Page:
Motorist impunity and the fear of cycling

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As the Toronto Star reports, Initial reports of the crash that killed Tom Samson indicated that he had run a red light. The police and prosecutors have now stated they do not believe Samson ran a red light; instead, they believe he had stopped, properly, to make a left turn when a van hit him from behind. The Star reports, quote, "It’s unclear what prompted the change."

The police have a right to make mistakes. They have a right, and indeed an obligation, to amend their conclusions as new evidence emerges. I expect nothing less. Likewise, prosecutors have an obligation to bring only charges they can prove. In some cases, this will mean that offenders avoid charges, but our system works that way.

That does not mean that police have no obligation to conduct a transparent, accountable investigation. Cyclists who follow the repercussions of bicycle crashes know all too well that too many people leap to blame the cyclist whenever a crash happens. We know that too many drivers find it comfortable to blame the cyclist for any accident for which the police do not charge the driver. And we know, too, that if drivers have a sense of impunity, they all too often have good reason.

As a community, we cyclists often disagree about the best infrastructure for cycling. We discuss the virtues of painted versus physically separated lanes, of the advantages and disadvantages of infrastructure designed specifically for bicycles. I believe we can agree on one thing: cycling safety depends on a justice system that holds the operators of motor vehicles accountable for their actions. I believe the first essential step in that process is transparency: open investigations and conclusions.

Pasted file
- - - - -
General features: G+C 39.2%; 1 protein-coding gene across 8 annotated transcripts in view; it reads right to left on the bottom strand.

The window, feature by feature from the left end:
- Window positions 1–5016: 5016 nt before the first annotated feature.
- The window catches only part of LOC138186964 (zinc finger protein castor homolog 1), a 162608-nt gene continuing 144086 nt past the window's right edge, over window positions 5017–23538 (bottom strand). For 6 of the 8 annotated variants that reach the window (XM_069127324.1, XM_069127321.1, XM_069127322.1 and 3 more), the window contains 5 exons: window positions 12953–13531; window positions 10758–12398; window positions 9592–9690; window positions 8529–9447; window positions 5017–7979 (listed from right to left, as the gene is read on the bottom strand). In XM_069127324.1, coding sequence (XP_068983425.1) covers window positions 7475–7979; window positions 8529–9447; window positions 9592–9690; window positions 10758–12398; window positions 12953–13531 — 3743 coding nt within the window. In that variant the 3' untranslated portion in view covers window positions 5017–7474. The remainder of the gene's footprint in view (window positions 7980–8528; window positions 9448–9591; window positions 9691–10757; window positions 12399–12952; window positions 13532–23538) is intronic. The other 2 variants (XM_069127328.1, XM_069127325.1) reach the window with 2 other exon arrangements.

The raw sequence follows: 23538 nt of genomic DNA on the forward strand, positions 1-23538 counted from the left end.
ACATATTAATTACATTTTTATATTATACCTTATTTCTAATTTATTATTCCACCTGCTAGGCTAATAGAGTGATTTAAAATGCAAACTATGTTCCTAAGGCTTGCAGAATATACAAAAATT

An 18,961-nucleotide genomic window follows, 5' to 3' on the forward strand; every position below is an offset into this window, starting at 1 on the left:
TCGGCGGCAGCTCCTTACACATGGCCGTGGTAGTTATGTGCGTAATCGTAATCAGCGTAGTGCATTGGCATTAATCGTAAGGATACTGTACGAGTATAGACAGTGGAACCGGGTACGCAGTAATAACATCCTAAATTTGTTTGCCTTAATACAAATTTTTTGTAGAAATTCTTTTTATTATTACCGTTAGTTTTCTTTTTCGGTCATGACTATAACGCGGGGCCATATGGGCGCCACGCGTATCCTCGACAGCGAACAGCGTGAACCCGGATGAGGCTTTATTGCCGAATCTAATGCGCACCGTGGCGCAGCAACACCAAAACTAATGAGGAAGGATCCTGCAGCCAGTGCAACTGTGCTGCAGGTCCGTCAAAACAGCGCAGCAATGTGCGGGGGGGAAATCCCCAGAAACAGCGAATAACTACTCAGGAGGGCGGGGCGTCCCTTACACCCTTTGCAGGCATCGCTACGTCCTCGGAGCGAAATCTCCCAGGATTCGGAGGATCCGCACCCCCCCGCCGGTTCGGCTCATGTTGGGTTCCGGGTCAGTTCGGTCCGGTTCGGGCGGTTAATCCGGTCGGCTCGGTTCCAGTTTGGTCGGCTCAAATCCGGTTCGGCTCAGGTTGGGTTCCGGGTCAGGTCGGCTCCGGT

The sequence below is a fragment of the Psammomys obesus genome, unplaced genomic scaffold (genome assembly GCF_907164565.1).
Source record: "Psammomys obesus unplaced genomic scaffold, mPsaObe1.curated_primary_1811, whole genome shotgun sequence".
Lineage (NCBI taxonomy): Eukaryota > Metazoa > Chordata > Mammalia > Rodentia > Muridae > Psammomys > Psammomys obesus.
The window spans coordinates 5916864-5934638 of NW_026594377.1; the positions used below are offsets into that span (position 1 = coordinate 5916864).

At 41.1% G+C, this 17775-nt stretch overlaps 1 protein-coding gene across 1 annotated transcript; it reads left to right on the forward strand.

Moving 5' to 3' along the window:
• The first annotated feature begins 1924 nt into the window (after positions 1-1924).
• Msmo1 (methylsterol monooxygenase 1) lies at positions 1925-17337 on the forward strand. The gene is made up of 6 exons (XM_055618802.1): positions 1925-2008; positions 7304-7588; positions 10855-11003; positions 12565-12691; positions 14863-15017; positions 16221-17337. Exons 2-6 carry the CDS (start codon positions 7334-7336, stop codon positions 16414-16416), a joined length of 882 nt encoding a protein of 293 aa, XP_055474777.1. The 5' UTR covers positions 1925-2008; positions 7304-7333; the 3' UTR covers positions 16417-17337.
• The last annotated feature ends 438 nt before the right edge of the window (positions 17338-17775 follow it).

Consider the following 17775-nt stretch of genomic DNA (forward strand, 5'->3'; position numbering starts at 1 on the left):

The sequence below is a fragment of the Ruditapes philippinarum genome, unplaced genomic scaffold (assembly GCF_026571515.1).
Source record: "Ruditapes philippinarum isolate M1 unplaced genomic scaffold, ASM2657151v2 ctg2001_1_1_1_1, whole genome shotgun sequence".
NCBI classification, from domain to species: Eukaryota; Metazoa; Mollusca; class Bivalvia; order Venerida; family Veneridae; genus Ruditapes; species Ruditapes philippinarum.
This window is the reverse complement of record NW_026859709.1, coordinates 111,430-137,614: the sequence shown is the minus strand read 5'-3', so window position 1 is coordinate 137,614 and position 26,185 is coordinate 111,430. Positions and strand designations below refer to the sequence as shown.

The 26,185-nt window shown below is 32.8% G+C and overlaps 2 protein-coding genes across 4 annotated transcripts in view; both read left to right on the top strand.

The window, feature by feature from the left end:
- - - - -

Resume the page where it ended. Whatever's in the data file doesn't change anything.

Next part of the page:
The police may have valid reasons to hold back details of the crash that took Tom Samson's life for now, but they have a responsibility to make their investigation public as soon as possible. The safety of cyclists, and our confidence in the system that keeps us safe, demands at least that much.


I ride with a GoPro running just so that my seemingly eventual death won't be in vain. It would immediately prove whether I stopped at a red at least.

I linked my comment to my Flickr stream ... I've only posted a few examples of the ridiculous behaviour I've witnessed (much of which is from cyclists), but I really need to post more video on YouTube.

'Ridiculous behaviour' may happen in the same proportion by cyclists, but kills in a tiny fraction of the proportion of motor vehicle collisions...

Whenever there's a collision between a car and a bicycle, the car driver uses the universal explanation, "... I didn't see him.", and that seems to satisfy the police in nearly every case.

" cycling is accepted as a legitimate form of transportation. "
I got this quote from a vid that is posted on this web page.

Cycling accepted as a legitimate form of transportation by the public.

Cycling accepted as a legitimate form of transportation by the car driver.

... until both the above take place it is unsafe to ride your bike in Toronto mostly due to very poor attitude of car drivers.

A lawyer that rides his bike to work most everyday has posted on his webpage something to this effect; ' aggressive drivers squeeze cyclists to the curb and then cut in front of them. ' Why does this have to take place. How do we put a stop to such and to such immature poor and very bad attitude of the car driver.

Here is what has to take place in Toronto;

We must adopt the Copenhagen model.